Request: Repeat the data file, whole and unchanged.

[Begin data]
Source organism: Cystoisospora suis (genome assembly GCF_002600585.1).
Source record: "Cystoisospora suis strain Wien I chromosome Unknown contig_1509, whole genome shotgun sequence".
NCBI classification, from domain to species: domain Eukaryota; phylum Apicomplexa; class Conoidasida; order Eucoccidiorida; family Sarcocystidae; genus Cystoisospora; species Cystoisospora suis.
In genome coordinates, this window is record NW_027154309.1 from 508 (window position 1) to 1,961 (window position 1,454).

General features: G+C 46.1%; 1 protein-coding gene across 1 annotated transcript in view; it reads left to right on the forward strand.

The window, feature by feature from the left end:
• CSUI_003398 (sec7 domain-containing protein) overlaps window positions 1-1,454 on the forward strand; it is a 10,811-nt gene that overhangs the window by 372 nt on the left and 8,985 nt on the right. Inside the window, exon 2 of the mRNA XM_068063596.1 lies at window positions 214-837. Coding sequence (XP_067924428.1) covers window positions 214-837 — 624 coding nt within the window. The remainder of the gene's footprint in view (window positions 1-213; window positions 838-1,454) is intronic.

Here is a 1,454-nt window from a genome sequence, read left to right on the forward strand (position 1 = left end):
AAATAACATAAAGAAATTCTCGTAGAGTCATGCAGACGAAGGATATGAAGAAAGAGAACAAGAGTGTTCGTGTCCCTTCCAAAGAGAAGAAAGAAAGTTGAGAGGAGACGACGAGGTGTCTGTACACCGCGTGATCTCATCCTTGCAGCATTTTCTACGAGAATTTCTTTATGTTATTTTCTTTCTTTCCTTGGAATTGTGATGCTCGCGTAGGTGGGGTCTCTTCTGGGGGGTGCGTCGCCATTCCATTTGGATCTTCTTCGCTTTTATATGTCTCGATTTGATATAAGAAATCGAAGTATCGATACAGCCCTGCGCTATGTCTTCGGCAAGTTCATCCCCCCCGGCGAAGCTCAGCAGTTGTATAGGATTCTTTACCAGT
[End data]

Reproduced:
Source organism: Cystoisospora suis (genome assembly GCF_002600585.1).
Source record: "Cystoisospora suis strain Wien I chromosome Unknown contig_1509, whole genome shotgun sequence".
NCBI classification, from domain to species: domain Eukaryota; phylum Apicomplexa; class Conoidasida; order Eucoccidiorida; family Sarcocystidae; genus Cystoisospora; species Cystoisospora suis.
In genome coordinates, this window is record NW_027154309.1 from 508 (window position 1) to 1,961 (window position 1,454).

General features: G+C 46.1%; 1 protein-coding gene across 1 annotated transcript in view; it reads left to right on the forward strand.

The window, feature by feature from the left end:
• CSUI_003398 (sec7 domain-containing protein) overlaps window positions 1-1,454 on the forward strand; it is a 10,811-nt gene that overhangs the window by 372 nt on the left and 8,985 nt on the right. Inside the window, exon 2 of the mRNA XM_068063596.1 lies at window positions 214-837. Coding sequence (XP_067924428.1) covers window positions 214-837 — 624 coding nt within the window. The remainder of the gene's footprint in view (window positions 1-213; window positions 838-1,454) is intronic.

Here is a 1,454-nt window from a genome sequence, read left to right on the forward strand (position 1 = left end):
AAATAACATAAAGAAATTCTCGTAGAGTCATGCAGACGAAGGATATGAAGAAAGAGAACAAGAGTGTTCGTGTCCCTTCCAAAGAGAAGAAAGAAAGTTGAGAGGAGACGACGAGGTGTCTGTACACCGCGTGATCTCATCCTTGCAGCATTTTCTACGAGAATTTCTTTATGTTATTTTCTTTCTTTCCTTGGAATTGTGATGCTCGCGTAGGTGGGGTCTCTTCTGGGGGGTGCGTCGCCATTCCATTTGGATCTTCTTCGCTTTTATATGTCTCGATTTGATATAAGAAATCGAAGTATCGATACAGCCCTGCGCTATGTCTTCGGCAAGTTCATCCCCCCCGGCGAAGCTCAGCAGTTGTATAGGATTCTTTACCAGT